The Mobile Release of RollerCoaster Tycoon 1 and 2 Is Fantastic

RollerCoaster Tycoon was one of the most impactful game releases of the late 90's. Building upon previous successes of Chris Sawyer including Elite and Transport Tycoon, it looked to offer the world's first virtual hands-on experience with building theme parks, with an emphasis on rollercoaster design. It would quickly become a top-seller prompting multiple subsequent sequels. Although it has since faded into obscurity, the original two games still hold a special place in the hearts of many.

Looking to rekindle the fire built more than 17 years ago, Atari has released RollerCoaster Tycoon Classic, a compilation of both the original RollerCoaster Tycoon and RollerCoaster Tycoon 2. It's arrived on iOS and Android with very little press, but those who have given it a chance have learned that it's not just another PC to mobile port.

I was initially skeptical about even trying out RollerCoaster Tycoon Classic given bad experiences with other ports, including the likes of some Final Fantasy games. More than anything I was afraid that what I'd play would tarnish my memories of the franchise. I spent hundreds of hours playing both of these games, to a point where I became consumed by rollercoaster culture. While I would soon move on to The Sims where I found a similarly addictive escape from reality, RollerCoaster Tycoon is one of my favorite games of all-time, and I intend to keep it that way.

However, after just a few minutes of playing I learned that my skepticism was unfounded. RollerCoaster Tycoon Classic is very true to the spirit of the originals in its delivery. Initial boot-up quickly leads to nostalgia as the memorable soundtrack of the series kicks into play. My personal favorite themes including Title Screen, Fantasy, and Merry-Go-Round 1 were playing to my eardrums within just a couple minutes, which set a great tone as I marveled at the attractive and untampered visual style of the game.

But the visuals and sounds are just a backdrop to the main reasons why I've enjoyed the port so much. Many of the original scenarios (a total of 95) of both games are included in their entirety. The moment I loaded into some of these levels I could remember building specific rides back in late 1999 to 2001. I first attempted to recreate a Six Flags Magic Mountain Viper-esque ride with great results, later moving onto more complicated standing and flying style coasters. The nostalgic feelings continued.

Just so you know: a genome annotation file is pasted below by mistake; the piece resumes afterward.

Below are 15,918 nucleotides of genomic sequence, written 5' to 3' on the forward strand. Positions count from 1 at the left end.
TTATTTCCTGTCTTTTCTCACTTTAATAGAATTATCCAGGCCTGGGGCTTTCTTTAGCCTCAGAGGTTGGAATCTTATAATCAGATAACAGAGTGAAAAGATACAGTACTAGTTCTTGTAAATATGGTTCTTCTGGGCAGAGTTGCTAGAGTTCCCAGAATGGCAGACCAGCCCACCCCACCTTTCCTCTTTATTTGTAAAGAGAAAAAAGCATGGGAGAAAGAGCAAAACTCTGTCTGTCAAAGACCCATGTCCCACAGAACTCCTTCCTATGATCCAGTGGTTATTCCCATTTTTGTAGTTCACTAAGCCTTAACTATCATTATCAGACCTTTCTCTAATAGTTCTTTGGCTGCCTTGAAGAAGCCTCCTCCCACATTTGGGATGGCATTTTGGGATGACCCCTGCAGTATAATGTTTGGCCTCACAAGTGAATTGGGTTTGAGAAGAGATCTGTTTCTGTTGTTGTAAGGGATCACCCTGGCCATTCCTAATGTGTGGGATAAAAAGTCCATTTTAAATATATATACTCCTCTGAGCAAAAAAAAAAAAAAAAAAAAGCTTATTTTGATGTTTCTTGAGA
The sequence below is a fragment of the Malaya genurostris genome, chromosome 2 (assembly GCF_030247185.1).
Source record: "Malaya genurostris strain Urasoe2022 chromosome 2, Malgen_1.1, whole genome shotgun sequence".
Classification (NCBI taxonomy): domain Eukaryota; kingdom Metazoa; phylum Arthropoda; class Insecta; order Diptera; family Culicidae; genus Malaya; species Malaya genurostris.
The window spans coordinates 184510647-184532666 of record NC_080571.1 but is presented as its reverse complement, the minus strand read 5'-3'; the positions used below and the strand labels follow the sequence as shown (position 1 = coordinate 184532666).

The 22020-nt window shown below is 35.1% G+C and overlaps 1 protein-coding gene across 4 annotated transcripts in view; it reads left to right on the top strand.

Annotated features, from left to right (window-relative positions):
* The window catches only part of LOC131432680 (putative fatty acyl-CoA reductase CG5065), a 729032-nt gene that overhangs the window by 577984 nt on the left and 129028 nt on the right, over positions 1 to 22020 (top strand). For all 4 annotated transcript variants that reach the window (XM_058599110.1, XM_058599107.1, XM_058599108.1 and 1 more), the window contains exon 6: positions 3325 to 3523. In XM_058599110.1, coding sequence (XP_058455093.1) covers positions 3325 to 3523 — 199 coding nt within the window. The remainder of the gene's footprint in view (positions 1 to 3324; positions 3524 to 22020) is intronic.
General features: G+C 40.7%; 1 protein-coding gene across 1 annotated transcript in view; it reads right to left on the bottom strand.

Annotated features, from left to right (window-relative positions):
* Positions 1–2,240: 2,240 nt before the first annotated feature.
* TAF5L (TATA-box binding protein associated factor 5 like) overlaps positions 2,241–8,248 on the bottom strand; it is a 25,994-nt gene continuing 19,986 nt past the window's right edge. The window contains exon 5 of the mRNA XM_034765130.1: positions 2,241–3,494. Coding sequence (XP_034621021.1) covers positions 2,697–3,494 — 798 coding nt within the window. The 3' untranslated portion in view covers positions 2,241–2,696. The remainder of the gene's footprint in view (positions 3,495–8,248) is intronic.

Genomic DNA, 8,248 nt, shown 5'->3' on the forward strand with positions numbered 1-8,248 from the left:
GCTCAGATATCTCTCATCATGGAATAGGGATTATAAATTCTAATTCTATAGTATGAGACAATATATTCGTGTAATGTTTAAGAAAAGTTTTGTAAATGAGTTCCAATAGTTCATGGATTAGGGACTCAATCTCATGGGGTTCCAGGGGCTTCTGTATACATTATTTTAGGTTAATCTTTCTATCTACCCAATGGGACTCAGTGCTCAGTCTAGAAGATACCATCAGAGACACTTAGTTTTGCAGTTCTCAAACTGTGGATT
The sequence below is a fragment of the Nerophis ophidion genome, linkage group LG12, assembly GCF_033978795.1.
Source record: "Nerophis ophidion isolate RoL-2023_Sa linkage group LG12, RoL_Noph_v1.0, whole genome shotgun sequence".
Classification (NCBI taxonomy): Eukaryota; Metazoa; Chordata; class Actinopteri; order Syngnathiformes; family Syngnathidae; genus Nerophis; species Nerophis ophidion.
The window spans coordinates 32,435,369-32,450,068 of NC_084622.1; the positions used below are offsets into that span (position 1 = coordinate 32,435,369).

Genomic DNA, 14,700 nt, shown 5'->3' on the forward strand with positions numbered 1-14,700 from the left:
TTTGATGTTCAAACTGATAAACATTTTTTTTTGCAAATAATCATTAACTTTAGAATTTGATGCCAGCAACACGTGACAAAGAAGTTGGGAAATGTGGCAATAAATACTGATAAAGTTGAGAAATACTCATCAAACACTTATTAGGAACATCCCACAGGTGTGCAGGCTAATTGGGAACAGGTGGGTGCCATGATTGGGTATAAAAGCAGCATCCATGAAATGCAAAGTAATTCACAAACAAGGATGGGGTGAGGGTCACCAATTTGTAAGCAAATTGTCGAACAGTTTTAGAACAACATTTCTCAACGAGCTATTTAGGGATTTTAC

Interacting with the game is functional although less than optimal. As with any mobile game, the major perk here is accessibility—how else are you going to play RollerCoaster Tycoon at Macy's? Menu elements aren't too much of a hassle to deal with, although selection of assets can be unwieldy at times when there's visual clutter. Really, I would recommend playing this on a tablet if you have one for the extra screen space, but it isn't required.

The number one reason beyond nostalgia that I've enjoyed RollerCoaster Tycoon Classic is that it's simple fun. These might be 15+ year old games, but their formula is timeless. Sure, there are some modern amenities that simply weren't incorporated into these games—most notably multiplayer and a more powerful editing toolkit—but what's here works, and it requires very little investment to get a lot out of.

I'm not usually one to spend a lot of time on mobile games, but RollerCoaster Tycoon is an exception. What's here is great for short spurts of creativity, with quick saving available on the fly. It serves as a great sandbox for messing around, whether you're making a death park, or simply trying to make a cool rollercoaster that attracts more visitors to your park.

Despite being $5.99 on iOS and Android, there are only three micro-transactions for purchase within the game: the Wacky Worlds, Time Twister, and Toolkit expansions.

Put simply, RollerCoaster Tycoon Classic is worth your time if you're a fan of the original games and are willing to deal with playing them on a smaller screen. Now excuse me while I get back to giving my park attendees a reason to vomit.